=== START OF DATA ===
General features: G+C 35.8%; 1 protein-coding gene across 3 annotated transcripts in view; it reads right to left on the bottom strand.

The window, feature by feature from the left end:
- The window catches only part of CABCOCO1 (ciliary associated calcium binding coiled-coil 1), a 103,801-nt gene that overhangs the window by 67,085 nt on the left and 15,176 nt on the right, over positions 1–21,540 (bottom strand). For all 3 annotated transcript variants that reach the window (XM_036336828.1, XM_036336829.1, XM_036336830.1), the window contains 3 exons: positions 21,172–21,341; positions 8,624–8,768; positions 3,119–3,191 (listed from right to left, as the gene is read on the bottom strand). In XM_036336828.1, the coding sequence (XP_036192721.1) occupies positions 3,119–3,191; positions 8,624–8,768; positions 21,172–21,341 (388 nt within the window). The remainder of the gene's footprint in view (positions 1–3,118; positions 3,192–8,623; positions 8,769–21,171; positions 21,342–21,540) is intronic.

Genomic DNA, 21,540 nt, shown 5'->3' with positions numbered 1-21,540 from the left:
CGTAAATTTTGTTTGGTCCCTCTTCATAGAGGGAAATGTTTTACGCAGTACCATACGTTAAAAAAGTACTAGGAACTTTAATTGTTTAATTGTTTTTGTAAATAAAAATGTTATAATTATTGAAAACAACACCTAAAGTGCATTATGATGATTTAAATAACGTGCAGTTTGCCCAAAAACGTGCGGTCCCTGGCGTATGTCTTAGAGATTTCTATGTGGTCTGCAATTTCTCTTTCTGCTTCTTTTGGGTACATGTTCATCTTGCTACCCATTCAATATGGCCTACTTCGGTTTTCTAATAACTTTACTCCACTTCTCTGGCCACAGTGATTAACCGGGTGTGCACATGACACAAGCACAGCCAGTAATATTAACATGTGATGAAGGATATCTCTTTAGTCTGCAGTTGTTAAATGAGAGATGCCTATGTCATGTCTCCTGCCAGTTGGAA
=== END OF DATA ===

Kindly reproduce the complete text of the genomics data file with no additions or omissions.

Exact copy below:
General features: G+C 35.8%; 1 protein-coding gene across 3 annotated transcripts in view; it reads right to left on the bottom strand.

The window, feature by feature from the left end:
- The window catches only part of CABCOCO1 (ciliary associated calcium binding coiled-coil 1), a 103,801-nt gene that overhangs the window by 67,085 nt on the left and 15,176 nt on the right, over positions 1–21,540 (bottom strand). For all 3 annotated transcript variants that reach the window (XM_036336828.1, XM_036336829.1, XM_036336830.1), the window contains 3 exons: positions 21,172–21,341; positions 8,624–8,768; positions 3,119–3,191 (listed from right to left, as the gene is read on the bottom strand). In XM_036336828.1, the coding sequence (XP_036192721.1) occupies positions 3,119–3,191; positions 8,624–8,768; positions 21,172–21,341 (388 nt within the window). The remainder of the gene's footprint in view (positions 1–3,118; positions 3,192–8,623; positions 8,769–21,171; positions 21,342–21,540) is intronic.

Genomic DNA, 21,540 nt, shown 5'->3' with positions numbered 1-21,540 from the left:
CGTAAATTTTGTTTGGTCCCTCTTCATAGAGGGAAATGTTTTACGCAGTACCATACGTTAAAAAAGTACTAGGAACTTTAATTGTTTAATTGTTTTTGTAAATAAAAATGTTATAATTATTGAAAACAACACCTAAAGTGCATTATGATGATTTAAATAACGTGCAGTTTGCCCAAAAACGTGCGGTCCCTGGCGTATGTCTTAGAGATTTCTATGTGGTCTGCAATTTCTCTTTCTGCTTCTTTTGGGTACATGTTCATCTTGCTACCCATTCAATATGGCCTACTTCGGTTTTCTAATAACTTTACTCCACTTCTCTGGCCACAGTGATTAACCGGGTGTGCACATGACACAAGCACAGCCAGTAATATTAACATGTGATGAAGGATATCTCTTTAGTCTGCAGTTGTTAAATGAGAGATGCCTATGTCATGTCTCCTGCCAGTTGGAA